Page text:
Birmingham broods over Tory treachery as Conservative party conference looms

<span>Photograph: Peter Lopeman/Alamy</span>
Photograph: Peter Lopeman/Alamy

Only the most bullish Conservative party strategist would have dared forecast the centre of Britain’s second-biggest city turning Tory anytime soon.

Yet as the real-life implications of the government’s mini-budget continued to crystallise on Saturday, anyone even contemplating a Conservative victory in central Birmingham should now be judged beyond delusional.

On the vast pedestrianised forecourt outside its International Convention Centre – where next Sunday Tory grandees will gather for their annual party conference – the mood among Brummies towards the impending arrival of the UK’s ruling politicians veered between fury and contempt.

Abi Smith, 24, shook her head when asked what she thought of the government’s tax cuts: “They are not even pretending to help the poor any more, they don’t get a mention,” she said

Smith, a doctor at the city’s Sandwell general hospital, added: “This prime minister, who wasn’t elected by the population, has decided to not bother with that pretence. In one sense, they are being honest about not wanting to help those struggling.”

Her friend and fellow doctor Alex Lawson, also 24, added: “Boris Johnson and David Cameron at least wanted to give the impression they wanted to support the poor. Cutting taxes in the hope people at the bottom will get more, instead of directly supporting those in need, is crazy.”

Notably for the Conservatives’ election prospects, Smith added that Labour traditionalists who voted for Johnson in 2019 would not repeat the same “mistake”.

She added: “I know people, some of my family, who voted Tory in the last election, who were part of the red wall, and who feel completely cheated now. They are asking: ‘What was the point?’”

Performer Kirsty Minchella-Storer was more forthright, describing the tax cuts as “disgusting”, an adjective used by several of those interviewed by the Observer.

The Pride Parade in Birmingham
The Pride Parade in Birmingham: one performer said: ‘They’re making it even harder for people on the breadline, giving extra to those that don’t need it.’ Photograph: Cameron Smith/Getty

The 34-year-old, wearing bright blue lipstick and a feathered dress as part of the city’s Pride parade, which began outside the convention centre, added: “It’s completely awful, but today I’m just going to keep on the makeup and smile.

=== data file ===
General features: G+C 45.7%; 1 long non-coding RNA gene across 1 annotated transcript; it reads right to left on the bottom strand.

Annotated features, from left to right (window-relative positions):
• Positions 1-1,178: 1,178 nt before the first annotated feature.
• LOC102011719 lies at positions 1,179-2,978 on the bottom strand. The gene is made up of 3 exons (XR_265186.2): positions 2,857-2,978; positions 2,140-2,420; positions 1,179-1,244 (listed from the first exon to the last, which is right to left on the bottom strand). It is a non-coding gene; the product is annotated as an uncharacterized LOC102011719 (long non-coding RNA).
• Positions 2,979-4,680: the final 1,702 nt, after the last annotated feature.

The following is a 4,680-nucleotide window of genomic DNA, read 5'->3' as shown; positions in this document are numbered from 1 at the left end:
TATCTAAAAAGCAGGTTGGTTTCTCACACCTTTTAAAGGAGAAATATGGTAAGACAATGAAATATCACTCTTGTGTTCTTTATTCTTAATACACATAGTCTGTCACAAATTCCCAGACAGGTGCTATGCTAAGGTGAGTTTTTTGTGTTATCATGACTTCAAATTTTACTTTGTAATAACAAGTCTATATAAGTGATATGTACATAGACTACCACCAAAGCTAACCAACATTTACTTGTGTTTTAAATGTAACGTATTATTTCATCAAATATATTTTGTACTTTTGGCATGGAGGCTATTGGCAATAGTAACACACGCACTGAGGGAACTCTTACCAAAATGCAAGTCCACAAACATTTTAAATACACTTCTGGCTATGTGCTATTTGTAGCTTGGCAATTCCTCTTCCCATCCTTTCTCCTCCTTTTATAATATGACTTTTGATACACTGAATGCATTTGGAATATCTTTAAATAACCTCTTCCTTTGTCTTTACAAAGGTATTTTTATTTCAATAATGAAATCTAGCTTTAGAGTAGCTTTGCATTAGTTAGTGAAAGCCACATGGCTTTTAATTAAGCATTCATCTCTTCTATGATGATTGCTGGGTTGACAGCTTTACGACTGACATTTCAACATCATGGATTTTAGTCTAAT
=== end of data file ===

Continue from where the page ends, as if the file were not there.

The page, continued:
“The fact is that they’re making it even harder for people on the breadline, giving extra to those that don’t need it.”

The breadline matters in this part of Birmingham. During the last recession, in 2008-09, the constituency of Ladywood – which the convention centre is in – was the first place in the UK where the unemployment claimant count exceeded 10%.

The subsequent years of largely successive Tory governments have seen little improvement in several key metrics. Cases of Ladywood’s children living in poverty are among the highest in England with 47% of children growing up in relative poverty and 39% in absolute poverty, double the national average.

Regarding fuel poverty, an acute topic given the context of spiralling energy costs, Ladywood is among the UK’s worst areas. Analysis shows that of Ladywood’s 23,429 households, almost half (46%) are already in fuel poverty.

Such stark data helps explain why, during the 2019 election, Labour amassed nearly 80% of the vote in the constituency, with the Tories mustering just 4,773 votes out of a turnout of 42,118, a cohort that many already believed would have shrunk significantly as the ramifications of the mini-budget became clearer.

Mother-of-three shop assistant Yasmin Shah, 42, who lives in Small Heath, part of which makes up one of Ladywood’s most deprived areas, said: “It’s tough for us. People don’t have many pennies to rub together as it is and it feels like the government has turned its back on us for good.

Related: We are planning ‘warm banks’ in Birmingham to try to save people abandoned by government | John Cotton

“Birmingham is a working city, very open-minded, and it feels to me like the government are an alien species from another planet. We have nothing in common.”

Screenwriting student Henry Kingdon, 21, who lives in Bartley Green, added: “They’ve made it clear that they care more about big business than ordinary people. Their talk of economic stimulation comes at the expense of ordinary people. There’s simply no evidence that trickle-down economics works.”

Accountant Dave Beal, 30, up for the weekend from Cambridgeshire and enjoying a midday pint 20 metres from the entrance to next week’s Tory conference, said: “It’s absolutely horrendous, choosing to help banks over food banks. There was a time when people would have rejected this as satire. It’s too shameful for words.”

Nearby, Safia Dar, 31, who works in digital marketing, was worried about the economy’s trajectory after recently buying a new home and having to juggle rising energy and living costs.

“It’s an important question to ask, and I worry about the answer: where are we heading?”